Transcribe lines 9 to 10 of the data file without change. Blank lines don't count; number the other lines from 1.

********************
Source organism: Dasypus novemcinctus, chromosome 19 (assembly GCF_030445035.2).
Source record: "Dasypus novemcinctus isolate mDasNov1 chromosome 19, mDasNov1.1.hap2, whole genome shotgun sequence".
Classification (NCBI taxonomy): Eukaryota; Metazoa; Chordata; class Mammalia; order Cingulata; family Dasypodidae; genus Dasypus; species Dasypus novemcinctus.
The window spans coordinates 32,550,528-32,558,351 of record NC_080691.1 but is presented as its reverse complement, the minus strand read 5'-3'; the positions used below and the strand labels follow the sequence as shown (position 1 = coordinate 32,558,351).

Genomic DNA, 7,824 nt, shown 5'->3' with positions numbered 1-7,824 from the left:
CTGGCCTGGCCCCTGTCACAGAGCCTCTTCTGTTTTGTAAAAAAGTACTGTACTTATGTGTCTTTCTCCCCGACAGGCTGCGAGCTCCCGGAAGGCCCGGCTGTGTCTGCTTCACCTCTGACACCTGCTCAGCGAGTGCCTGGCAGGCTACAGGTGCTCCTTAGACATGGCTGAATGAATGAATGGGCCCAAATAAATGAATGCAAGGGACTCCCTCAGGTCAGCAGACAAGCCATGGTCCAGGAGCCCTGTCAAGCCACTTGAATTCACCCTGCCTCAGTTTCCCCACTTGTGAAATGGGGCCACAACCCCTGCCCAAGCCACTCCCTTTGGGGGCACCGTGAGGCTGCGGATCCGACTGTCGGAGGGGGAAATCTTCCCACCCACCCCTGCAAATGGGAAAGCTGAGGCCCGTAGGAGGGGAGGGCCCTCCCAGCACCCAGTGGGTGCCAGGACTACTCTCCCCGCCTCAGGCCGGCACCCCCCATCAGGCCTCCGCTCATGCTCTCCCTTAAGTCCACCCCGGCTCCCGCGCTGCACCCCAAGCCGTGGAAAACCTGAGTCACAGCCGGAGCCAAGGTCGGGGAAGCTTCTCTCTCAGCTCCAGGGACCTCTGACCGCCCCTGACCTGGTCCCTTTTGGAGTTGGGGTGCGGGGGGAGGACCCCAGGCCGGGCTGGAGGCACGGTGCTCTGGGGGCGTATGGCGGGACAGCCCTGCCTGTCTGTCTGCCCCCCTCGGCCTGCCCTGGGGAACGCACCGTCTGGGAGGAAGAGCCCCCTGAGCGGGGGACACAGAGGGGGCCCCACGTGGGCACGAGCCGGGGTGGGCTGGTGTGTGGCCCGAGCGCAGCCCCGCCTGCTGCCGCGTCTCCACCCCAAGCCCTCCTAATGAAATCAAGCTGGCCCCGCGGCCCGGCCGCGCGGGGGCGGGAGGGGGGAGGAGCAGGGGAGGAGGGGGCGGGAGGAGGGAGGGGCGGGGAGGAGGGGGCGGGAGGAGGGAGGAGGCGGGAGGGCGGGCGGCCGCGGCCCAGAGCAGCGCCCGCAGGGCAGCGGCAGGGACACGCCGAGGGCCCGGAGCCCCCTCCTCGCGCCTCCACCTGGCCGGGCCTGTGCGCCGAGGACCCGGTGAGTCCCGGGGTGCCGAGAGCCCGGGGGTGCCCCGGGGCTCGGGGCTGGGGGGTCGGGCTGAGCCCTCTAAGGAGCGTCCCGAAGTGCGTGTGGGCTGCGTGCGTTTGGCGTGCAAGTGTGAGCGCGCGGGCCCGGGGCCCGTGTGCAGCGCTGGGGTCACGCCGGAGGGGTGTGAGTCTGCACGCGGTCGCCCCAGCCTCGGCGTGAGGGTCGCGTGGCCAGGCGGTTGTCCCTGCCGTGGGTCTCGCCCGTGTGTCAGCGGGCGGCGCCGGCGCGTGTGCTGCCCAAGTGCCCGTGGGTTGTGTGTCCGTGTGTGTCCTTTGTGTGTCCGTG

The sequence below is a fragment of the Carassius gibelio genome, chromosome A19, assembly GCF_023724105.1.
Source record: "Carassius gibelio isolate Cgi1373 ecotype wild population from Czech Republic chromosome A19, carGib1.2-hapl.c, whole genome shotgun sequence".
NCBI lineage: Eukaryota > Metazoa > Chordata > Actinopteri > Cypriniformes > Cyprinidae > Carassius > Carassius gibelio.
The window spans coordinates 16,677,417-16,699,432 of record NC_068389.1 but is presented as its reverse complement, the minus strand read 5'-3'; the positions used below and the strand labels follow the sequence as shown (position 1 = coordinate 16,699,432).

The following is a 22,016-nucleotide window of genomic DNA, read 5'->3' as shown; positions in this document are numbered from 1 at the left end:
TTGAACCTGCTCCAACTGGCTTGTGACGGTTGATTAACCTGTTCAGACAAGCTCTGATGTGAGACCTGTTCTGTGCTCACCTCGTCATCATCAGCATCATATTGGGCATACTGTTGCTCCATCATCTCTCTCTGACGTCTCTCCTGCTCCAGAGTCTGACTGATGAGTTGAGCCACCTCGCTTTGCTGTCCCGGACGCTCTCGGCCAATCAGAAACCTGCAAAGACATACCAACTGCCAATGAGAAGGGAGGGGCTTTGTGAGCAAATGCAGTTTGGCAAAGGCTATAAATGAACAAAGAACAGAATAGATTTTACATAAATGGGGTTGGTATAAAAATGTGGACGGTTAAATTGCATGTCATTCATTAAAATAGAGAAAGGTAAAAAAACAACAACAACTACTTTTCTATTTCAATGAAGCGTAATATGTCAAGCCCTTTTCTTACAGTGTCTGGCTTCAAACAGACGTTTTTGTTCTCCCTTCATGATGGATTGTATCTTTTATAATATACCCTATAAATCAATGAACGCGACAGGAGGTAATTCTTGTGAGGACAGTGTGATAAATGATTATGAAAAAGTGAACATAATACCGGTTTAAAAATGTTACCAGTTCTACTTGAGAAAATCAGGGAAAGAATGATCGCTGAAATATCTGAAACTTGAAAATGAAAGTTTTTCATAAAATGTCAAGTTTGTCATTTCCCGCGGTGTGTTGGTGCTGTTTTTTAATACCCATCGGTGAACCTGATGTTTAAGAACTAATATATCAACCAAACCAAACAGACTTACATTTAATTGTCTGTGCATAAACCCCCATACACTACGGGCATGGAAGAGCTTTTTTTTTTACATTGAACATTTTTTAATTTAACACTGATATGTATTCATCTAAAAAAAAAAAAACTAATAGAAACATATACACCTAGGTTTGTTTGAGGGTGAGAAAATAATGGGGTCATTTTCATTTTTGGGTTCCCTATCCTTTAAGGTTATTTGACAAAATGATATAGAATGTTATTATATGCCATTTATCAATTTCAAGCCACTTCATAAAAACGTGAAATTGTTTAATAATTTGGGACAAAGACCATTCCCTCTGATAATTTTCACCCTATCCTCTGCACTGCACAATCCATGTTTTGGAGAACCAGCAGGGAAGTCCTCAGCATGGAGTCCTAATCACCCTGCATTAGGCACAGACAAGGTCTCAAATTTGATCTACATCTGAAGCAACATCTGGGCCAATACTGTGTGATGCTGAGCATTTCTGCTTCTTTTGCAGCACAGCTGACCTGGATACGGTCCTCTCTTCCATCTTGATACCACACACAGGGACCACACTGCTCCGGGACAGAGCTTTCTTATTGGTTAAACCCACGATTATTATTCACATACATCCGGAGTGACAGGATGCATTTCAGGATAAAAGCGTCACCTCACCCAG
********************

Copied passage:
NCBI lineage: Eukaryota > Metazoa > Chordata > Actinopteri > Cypriniformes > Cyprinidae > Carassius > Carassius gibelio.
The window spans coordinates 16,677,417-16,699,432 of record NC_068389.1 but is presented as its reverse complement, the minus strand read 5'-3'; the positions used below and the strand labels follow the sequence as shown (position 1 = coordinate 16,699,432).